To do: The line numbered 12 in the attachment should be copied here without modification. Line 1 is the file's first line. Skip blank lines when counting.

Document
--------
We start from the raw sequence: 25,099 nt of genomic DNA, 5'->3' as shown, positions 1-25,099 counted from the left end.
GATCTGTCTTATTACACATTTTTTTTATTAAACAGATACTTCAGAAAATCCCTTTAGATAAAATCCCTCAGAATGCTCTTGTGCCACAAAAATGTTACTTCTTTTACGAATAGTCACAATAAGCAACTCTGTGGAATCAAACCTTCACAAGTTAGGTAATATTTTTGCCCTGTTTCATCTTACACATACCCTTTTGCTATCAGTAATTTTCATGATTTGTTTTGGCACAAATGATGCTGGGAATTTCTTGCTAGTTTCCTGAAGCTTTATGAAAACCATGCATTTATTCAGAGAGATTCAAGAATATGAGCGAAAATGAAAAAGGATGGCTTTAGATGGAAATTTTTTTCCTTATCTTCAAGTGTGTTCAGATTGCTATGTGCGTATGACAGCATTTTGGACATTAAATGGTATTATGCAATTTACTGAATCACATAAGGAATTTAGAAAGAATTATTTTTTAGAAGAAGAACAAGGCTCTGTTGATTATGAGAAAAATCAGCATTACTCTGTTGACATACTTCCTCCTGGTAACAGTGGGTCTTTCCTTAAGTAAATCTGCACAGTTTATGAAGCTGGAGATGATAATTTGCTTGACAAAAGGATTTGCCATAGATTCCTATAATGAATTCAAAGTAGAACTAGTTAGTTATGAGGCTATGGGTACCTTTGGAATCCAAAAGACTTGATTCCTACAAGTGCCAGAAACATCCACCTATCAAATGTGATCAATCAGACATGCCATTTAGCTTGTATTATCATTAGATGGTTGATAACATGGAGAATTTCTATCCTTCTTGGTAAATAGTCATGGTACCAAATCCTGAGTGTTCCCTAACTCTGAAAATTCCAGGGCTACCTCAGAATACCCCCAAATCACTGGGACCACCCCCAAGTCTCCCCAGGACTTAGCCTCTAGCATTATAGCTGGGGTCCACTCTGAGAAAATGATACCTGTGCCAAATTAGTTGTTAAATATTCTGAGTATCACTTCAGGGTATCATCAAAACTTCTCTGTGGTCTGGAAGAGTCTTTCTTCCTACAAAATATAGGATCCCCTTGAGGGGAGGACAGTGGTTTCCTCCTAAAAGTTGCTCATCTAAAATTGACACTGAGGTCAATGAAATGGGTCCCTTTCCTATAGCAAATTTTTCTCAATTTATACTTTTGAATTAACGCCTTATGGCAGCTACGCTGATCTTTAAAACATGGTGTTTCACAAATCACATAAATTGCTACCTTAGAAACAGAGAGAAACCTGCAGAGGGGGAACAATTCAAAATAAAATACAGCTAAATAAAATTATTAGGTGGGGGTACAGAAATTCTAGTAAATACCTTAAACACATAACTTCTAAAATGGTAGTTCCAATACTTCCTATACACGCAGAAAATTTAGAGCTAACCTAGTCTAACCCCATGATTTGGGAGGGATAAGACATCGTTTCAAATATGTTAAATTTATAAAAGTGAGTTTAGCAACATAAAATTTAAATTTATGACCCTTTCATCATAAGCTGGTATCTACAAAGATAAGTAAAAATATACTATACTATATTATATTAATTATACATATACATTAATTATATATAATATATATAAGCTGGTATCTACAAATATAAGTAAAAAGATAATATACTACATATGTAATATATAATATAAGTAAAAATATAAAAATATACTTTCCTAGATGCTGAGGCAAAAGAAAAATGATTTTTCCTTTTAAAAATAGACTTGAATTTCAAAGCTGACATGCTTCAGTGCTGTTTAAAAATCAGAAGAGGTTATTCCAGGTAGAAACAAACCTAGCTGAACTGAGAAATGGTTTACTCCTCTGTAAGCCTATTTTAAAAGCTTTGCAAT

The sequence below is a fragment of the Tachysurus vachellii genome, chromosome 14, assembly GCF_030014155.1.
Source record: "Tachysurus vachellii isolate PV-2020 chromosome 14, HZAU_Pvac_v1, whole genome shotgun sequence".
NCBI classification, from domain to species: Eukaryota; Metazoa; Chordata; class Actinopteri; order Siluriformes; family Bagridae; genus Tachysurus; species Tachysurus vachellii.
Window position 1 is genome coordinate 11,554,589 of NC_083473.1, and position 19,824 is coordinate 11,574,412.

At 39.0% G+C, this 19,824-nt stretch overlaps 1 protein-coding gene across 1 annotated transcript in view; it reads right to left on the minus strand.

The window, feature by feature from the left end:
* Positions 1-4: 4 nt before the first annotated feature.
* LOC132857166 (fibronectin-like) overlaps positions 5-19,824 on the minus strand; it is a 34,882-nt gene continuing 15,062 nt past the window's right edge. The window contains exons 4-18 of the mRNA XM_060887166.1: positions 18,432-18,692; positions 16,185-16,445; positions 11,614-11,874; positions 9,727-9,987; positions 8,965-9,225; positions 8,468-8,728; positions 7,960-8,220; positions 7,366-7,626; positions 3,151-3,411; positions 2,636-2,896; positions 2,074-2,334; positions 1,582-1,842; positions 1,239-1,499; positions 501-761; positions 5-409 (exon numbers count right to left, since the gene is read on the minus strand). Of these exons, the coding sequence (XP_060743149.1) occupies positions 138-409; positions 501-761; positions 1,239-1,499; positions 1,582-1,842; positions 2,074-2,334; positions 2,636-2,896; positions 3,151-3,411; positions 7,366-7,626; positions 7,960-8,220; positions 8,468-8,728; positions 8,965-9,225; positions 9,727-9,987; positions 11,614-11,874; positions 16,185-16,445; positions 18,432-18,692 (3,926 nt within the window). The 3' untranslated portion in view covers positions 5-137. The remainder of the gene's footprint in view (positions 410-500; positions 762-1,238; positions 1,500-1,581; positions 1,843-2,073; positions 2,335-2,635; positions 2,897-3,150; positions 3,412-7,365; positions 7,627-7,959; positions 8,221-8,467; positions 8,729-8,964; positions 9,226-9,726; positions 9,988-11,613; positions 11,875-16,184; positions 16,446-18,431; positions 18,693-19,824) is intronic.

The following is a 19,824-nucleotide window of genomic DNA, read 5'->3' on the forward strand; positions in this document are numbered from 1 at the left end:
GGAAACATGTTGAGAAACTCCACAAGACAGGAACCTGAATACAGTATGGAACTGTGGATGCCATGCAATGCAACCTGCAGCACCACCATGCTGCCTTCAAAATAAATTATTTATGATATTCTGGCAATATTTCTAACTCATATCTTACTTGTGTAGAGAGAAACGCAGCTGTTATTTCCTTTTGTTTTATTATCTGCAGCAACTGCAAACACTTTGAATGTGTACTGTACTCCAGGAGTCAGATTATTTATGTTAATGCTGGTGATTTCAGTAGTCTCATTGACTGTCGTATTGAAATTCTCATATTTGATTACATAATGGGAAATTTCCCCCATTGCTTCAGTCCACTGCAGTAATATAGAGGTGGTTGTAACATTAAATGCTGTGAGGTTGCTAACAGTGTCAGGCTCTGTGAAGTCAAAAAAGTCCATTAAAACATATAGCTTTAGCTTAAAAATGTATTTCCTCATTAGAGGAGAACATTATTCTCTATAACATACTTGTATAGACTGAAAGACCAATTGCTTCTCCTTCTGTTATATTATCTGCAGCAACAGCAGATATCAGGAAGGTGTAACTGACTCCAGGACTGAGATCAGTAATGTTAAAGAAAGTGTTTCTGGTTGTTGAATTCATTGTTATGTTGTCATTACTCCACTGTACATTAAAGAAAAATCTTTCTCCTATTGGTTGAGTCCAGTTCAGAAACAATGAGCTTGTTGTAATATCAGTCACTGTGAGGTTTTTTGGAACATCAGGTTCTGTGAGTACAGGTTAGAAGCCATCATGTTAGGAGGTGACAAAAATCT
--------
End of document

GGAAACATGTTGAGAAACTCCACAAGACAGGAACCTGAATACAGTATGGAACTGTGGATGCCATGCAATGCAACCTGCAGCACCACCATGCTGCCTTCAAAATAAATTATTTATGATATTCTGGCAATATTTCTAACTCATATCTTACTTGTGTAGAGAGAAACGCAGCTGTTATTTCCTTTTGTTTTATTATCTGCAGCAACTGCAAACACTTTGAATGTGTACTGTACTCCAGGAGTCAGATTATTTATGTTAATGCTGGTGATTTCAGTAGTCTCATTGACTGTCGTATTGAAATTCTCATATTTGATTACATAATGGGAAATTTCCCCCATTGCTTCAGTCCACTGCAGTAATATAGAGGTGGTTGTAACATTAAATGCTGTGAGGTTGCTAACAGTGTCAGGCTCTGTGAAGTCAAAAAAGTCCATTAAAACATATAGCTTTAGCTTAAAAATGTATTTCCTCATTAGAGGAGAACATTATTCTCTATAACATACTTGTATAGACTGAAAGACCAATTGCTTCTCCTTCTGTTATATTATCTGCAGCAACAGCAGATATCAGGAAGGTGTAACTGACTCCAGGACTGAGATCAGTAATGTTAAAGAAAGTGTTTCTGGTTGTTGAATTCATTGTTATGTTGTCATTACTCCACTGTACATTAAAGAAAAATCTTTCTCCTATTGGTTGAGTCCAGTTCAGAAACAATGAGCTTGTTGTAATATCAGTCACTGTGAGGTTTTTTGGAACATCAGGTTCTGTGAGTACAGGTTAGAAGCCATCATGTTAGGAGGTGACAAAAATCT